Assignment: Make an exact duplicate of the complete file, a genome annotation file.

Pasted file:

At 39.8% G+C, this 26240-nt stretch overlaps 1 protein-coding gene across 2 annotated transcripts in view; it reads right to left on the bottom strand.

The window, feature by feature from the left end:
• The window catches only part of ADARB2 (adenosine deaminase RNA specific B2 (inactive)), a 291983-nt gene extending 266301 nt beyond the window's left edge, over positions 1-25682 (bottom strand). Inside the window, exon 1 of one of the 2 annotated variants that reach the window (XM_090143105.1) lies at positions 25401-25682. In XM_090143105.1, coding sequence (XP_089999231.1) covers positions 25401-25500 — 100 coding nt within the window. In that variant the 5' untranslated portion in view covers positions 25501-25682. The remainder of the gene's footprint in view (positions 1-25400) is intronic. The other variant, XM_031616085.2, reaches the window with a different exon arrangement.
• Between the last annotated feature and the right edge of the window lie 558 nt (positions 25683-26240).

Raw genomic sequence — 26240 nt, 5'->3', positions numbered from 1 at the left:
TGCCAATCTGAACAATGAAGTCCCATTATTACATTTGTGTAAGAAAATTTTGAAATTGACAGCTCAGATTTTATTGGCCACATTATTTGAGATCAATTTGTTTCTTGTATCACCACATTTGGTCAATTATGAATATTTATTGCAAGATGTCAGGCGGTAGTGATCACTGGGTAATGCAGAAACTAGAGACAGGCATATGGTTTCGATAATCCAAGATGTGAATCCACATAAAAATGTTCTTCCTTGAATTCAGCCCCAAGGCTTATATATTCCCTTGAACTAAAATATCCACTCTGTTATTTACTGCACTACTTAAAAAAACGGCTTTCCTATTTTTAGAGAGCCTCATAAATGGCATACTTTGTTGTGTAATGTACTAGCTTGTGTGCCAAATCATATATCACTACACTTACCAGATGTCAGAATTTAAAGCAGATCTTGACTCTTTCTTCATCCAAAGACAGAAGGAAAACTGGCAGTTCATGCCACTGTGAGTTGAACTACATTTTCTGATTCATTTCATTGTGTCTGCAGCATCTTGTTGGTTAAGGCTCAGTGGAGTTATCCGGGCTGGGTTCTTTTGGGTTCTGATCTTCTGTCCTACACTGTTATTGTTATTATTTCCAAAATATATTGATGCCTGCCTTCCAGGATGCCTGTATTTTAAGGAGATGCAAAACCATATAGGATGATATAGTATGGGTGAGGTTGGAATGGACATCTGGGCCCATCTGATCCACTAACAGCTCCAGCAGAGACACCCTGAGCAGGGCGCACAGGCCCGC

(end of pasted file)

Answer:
At 39.8% G+C, this 26240-nt stretch overlaps 1 protein-coding gene across 2 annotated transcripts in view; it reads right to left on the bottom strand.

The window, feature by feature from the left end:
• The window catches only part of ADARB2 (adenosine deaminase RNA specific B2 (inactive)), a 291983-nt gene extending 266301 nt beyond the window's left edge, over positions 1-25682 (bottom strand). Inside the window, exon 1 of one of the 2 annotated variants that reach the window (XM_090143105.1) lies at positions 25401-25682. In XM_090143105.1, coding sequence (XP_089999231.1) covers positions 25401-25500 — 100 coding nt within the window. In that variant the 5' untranslated portion in view covers positions 25501-25682. The remainder of the gene's footprint in view (positions 1-25400) is intronic. The other variant, XM_031616085.2, reaches the window with a different exon arrangement.
• Between the last annotated feature and the right edge of the window lie 558 nt (positions 25683-26240).

Raw genomic sequence — 26240 nt, 5'->3', positions numbered from 1 at the left:
TGCCAATCTGAACAATGAAGTCCCATTATTACATTTGTGTAAGAAAATTTTGAAATTGACAGCTCAGATTTTATTGGCCACATTATTTGAGATCAATTTGTTTCTTGTATCACCACATTTGGTCAATTATGAATATTTATTGCAAGATGTCAGGCGGTAGTGATCACTGGGTAATGCAGAAACTAGAGACAGGCATATGGTTTCGATAATCCAAGATGTGAATCCACATAAAAATGTTCTTCCTTGAATTCAGCCCCAAGGCTTATATATTCCCTTGAACTAAAATATCCACTCTGTTATTTACTGCACTACTTAAAAAAACGGCTTTCCTATTTTTAGAGAGCCTCATAAATGGCATACTTTGTTGTGTAATGTACTAGCTTGTGTGCCAAATCATATATCACTACACTTACCAGATGTCAGAATTTAAAGCAGATCTTGACTCTTTCTTCATCCAAAGACAGAAGGAAAACTGGCAGTTCATGCCACTGTGAGTTGAACTACATTTTCTGATTCATTTCATTGTGTCTGCAGCATCTTGTTGGTTAAGGCTCAGTGGAGTTATCCGGGCTGGGTTCTTTTGGGTTCTGATCTTCTGTCCTACACTGTTATTGTTATTATTTCCAAAATATATTGATGCCTGCCTTCCAGGATGCCTGTATTTTAAGGAGATGCAAAACCATATAGGATGATATAGTATGGGTGAGGTTGGAATGGACATCTGGGCCCATCTGATCCACTAACAGCTCCAGCAGAGACACCCTGAGCAGGGCGCACAGGCCCGC